Rachel DeMotts, global environmental politics, published a photo story in Zambezi Traveler about her work helping women through a “green” basket-making project in Botswana.
Andrew Gardner, anthropology, was quoted in The National, a Middle Eastern paper, about a photo studio used by migrant laborers to convince their families at home that they are prospering.
Gerard Morris, director of bands, appeared in an Olympian photo in a story about a regional high school bands event, where Morris offered advice and assistance.
The Ikkatsu Project, a blog dedicated to ocean issues, ran a photo story about a visit to Slater Museum of Natural History, where the writers learned how to do necropsies on sea birds from Gary Shugart, museum collections manager.
Puget Sound’s Summer Academic Challenge, part of a mentoring program for middle and high school students, was the subject of a photo story on the Tacoma KOMO community news site. Program coordinator Abigail Taitano M.Ed.'14 was quoted.
Sign up to receive "In the News," a weekly digest of Puget Sound press coverage, by contacting our media relations office at email@example.com or x2611.
Collins Memorial Library and JuST (Justice and Service in Tacoma) are co-sponsoring a spring Food for Fines event. Today is the last day to off your library fines with food instead of cash. Bring in one can of food and the library will waive $1 of your library fines. Patrons will be able to pay off fines up to $20 with nonperishable food items. All food will be donated to the St. Leo Food Connection.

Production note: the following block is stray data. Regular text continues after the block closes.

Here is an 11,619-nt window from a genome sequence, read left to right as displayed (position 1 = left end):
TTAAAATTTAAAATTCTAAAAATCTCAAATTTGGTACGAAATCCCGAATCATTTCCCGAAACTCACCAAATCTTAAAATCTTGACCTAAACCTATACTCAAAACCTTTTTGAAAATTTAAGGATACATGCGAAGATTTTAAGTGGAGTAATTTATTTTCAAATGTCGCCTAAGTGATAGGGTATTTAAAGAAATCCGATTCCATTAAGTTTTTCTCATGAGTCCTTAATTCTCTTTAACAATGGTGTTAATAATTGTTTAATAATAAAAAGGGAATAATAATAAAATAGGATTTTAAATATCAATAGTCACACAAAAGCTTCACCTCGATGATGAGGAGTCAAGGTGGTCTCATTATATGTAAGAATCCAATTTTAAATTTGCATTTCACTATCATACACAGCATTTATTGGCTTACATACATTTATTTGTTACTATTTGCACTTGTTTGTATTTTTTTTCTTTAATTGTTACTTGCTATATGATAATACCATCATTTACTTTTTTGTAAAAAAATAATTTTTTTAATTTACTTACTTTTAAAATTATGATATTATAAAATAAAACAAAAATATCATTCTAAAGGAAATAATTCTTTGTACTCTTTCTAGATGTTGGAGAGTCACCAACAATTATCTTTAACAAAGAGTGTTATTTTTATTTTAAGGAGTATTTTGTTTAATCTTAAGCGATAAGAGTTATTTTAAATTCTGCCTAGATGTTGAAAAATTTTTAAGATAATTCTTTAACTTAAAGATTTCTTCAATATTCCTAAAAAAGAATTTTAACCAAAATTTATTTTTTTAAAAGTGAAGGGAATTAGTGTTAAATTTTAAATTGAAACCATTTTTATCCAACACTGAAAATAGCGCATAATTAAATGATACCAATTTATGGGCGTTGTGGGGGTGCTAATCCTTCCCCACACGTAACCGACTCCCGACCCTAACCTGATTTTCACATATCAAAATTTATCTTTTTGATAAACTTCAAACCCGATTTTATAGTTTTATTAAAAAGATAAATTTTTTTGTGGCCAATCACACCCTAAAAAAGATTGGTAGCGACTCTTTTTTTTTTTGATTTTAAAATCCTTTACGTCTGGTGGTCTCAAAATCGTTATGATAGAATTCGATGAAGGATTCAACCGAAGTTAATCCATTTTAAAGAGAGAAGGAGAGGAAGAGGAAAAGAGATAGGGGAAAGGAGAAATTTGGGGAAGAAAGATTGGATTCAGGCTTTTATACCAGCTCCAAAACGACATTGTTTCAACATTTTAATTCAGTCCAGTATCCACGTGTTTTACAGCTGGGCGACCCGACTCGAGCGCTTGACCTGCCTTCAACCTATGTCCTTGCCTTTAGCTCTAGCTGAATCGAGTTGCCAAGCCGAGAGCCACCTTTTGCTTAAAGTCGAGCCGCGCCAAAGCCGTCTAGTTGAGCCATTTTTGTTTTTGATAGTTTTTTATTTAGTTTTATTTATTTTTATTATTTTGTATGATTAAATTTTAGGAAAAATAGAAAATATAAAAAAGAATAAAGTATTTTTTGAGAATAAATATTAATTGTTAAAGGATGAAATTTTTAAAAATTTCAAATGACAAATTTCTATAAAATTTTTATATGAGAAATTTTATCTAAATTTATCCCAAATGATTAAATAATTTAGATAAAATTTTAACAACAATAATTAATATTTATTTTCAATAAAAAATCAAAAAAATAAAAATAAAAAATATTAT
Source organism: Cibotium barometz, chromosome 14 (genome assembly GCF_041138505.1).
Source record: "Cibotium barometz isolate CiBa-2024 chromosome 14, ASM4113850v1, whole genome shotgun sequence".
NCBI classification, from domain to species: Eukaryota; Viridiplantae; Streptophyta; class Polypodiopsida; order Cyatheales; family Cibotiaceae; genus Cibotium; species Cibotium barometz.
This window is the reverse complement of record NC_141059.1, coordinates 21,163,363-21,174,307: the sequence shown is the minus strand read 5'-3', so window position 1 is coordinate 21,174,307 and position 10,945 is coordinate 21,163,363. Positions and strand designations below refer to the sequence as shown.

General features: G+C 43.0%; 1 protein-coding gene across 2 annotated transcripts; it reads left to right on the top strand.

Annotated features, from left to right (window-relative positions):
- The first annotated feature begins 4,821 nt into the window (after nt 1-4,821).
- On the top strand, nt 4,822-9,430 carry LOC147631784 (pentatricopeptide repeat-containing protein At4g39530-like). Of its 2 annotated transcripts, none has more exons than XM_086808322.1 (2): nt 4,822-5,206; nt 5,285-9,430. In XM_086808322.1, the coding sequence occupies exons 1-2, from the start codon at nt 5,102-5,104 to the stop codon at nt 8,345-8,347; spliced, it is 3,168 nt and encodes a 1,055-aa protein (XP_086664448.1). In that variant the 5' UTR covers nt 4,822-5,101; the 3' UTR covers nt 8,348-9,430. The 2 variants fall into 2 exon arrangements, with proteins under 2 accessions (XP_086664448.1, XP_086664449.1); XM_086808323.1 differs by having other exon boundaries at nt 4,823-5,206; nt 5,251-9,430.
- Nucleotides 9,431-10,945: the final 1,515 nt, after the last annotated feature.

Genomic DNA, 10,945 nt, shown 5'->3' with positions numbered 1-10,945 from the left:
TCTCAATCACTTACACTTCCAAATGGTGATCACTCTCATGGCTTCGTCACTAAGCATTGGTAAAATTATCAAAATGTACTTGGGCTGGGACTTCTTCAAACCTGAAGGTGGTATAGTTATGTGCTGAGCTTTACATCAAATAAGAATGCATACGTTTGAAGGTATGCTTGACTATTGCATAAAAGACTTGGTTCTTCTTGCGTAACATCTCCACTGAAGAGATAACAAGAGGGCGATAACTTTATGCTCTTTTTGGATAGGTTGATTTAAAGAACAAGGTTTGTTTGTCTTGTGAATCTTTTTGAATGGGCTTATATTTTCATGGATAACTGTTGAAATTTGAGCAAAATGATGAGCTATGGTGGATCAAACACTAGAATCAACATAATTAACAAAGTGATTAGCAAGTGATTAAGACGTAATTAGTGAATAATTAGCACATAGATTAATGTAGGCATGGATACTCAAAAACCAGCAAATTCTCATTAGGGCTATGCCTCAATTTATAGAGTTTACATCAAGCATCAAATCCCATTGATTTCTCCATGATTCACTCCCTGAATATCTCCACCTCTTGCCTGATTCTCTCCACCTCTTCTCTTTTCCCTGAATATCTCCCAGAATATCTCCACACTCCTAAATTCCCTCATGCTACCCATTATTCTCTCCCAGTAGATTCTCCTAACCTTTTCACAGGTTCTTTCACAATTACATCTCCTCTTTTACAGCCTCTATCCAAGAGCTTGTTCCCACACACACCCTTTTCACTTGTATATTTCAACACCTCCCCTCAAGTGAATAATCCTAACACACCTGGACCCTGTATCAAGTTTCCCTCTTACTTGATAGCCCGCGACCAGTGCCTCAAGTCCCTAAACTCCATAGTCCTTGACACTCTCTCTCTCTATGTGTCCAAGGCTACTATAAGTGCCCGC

The Excellence in Action award recognizes campus departments and staff members who consistently exhibit excellence in their work. To nominate a staff member or department, send an email message with the following information to firstname.lastname@example.org by Friday, April 5:
• Name of staff member/department
• Staff member's department
• Whether you are a staff or faculty member
In addition please include responses to the following:
• Puget Sound's core values include courage, passion, and leadership. In 300 words or less, describe how this staff member/department demonstrated these core values.
• In 300 words or less, share why you think this nominee deserves an Excellence in Action award.
Welcome to the new staff member who joined Puget Sound in March.
Shanece Johnson-Wilson, Dining and Conference Services
Staff Senate requests gift basket donations for its annual spring gift basket raffle, which will take place on April 25 and 26. Proceeds from the raffle benefit the Rosa Beth Gibson Book Scholarship. Baskets can be donated by individuals or departments and should be based on a theme of your choosing. Past examples include spa nights, kitchen essentials, gardening supplies, pet supplies, rainy day fun, etc. Please remember that it does not literally need to be a basket—the presentation is up to you! Donations of experiences (night at a cabin, boat ride on the Puget Sound, etc.) are also welcome. Be creative! Please contact Laura Edgar at email@example.com if you are interested in donating.
Through Saturday, April 13: Kittredge Gallery Exhibit: Large Gallery: Up-Up-Down-Down-Left-Right-Left-Right-B-A-Start by Cable Griffith; Small Gallery: You Are Here by Michael Johnson, Kittredge Gallery